Film ratings are a great way to help you decide whether or not a movie might or might not be appropriate for your child.
When they’re really little, you’ll probably stick to anything with a U (Universal) rating – and your child will be more than happy with that.
Though, as they get older, you might just find they get bored with the U films and even PGs (Parental Guidance), as they want to make sure what they watch isn’t too ‘babyish’.
Plus if they’ve got friends at school who tell them about movies they’ve seen that carry a 12 or higher rating, you might just find them pestering you to let them watch those, too.
But is it OK to let a child younger than 12 watch a 12 movie? And isn’t there a reason a film’s been rated 12 in the first place?
What a 12 film rating really means
We checked what the British Board Of Film Classification means by a 12 movie. Typically, it means they can contain (among other things):
- nudity, but in a sexual context ‘it must be brief and discreet’
- ‘moderate physical and psychological threat and horror sequences’
- moderate violence.
There are also 12A’s, which means a child under 12 can watch the movie in the cinema but only with an adult (over 18) present.
(For the full rundown, check out the British Board Of Film Classification‘s website.)
What our mums said
We asked 1,427 parents at what age they’d let their child watch a 12 movie. The most popular answers were:
- 12 years (35%)
- 10 years (22%)
- Older than 12 – no age specified (14%).
According to our survey results, most parents would follow the classification guidance to the letter.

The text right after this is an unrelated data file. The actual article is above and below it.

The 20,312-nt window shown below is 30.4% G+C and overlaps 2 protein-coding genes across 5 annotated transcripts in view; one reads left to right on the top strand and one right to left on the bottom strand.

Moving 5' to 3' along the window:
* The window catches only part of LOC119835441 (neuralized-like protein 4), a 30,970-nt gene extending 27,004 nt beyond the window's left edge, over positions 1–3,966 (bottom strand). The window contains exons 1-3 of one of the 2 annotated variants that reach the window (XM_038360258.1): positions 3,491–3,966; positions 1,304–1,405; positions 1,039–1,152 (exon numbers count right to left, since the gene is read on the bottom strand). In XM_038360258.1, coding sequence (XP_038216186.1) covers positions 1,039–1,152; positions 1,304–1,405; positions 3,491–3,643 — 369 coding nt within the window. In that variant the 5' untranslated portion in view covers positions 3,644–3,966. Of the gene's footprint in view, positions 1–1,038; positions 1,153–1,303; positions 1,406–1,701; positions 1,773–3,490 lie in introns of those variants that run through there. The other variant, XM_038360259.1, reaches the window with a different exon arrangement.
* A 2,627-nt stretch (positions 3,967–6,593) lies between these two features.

Though, when we probed further, lots also said it would depend on the maturity of their child and the individual film, because (let’s face it) they vary a lot.
One respondent, who has 3 children, the oldest being 10, told us: “It really depends on the type of film. I would have to watch it beforehand also to make sure it’s not too unsuitable.”
A lot agreed they’d want to watch it first, and if they thought it was OK they would let a younger child watch it.
Others though, were adamant that the age guidance should be stuck to regardless, with one saying: “They have to be old enough to watch it – there are age limits for a reason.”
What does the expert say?
When we asked educational psychologist and mum Naomi Burgess about this one, she told us: “It’s a toughie. Obviously the ratings are there for very good reasons.”
She suggests visiting the IMDB website for more info – go to the film, then ‘more; then ‘storyline’ and finally ‘parents’ guide’.
Naomi adds: “When choosing what your child watches, the most important thing is to know them well because you want to protect them in the best way you can and no 2 children have the same sensitivities, even if they are in the same family.
“So, whether the film they watch is for their age range or a bit older, do try to watch the film with them or carefully brief a more mature sibling how to watch together, and how to respond to questions and shows of emotion.
“Lastly, if you want to know a really good way to find out what your child thinks about the film, just ask them if they have any questions they want to ask you about the story – it’s a much more engaging question than asking what the film was about.”
This tag cloud shows some of the key words that came up from comments on this topic…
What do you think?
Image: Getty Images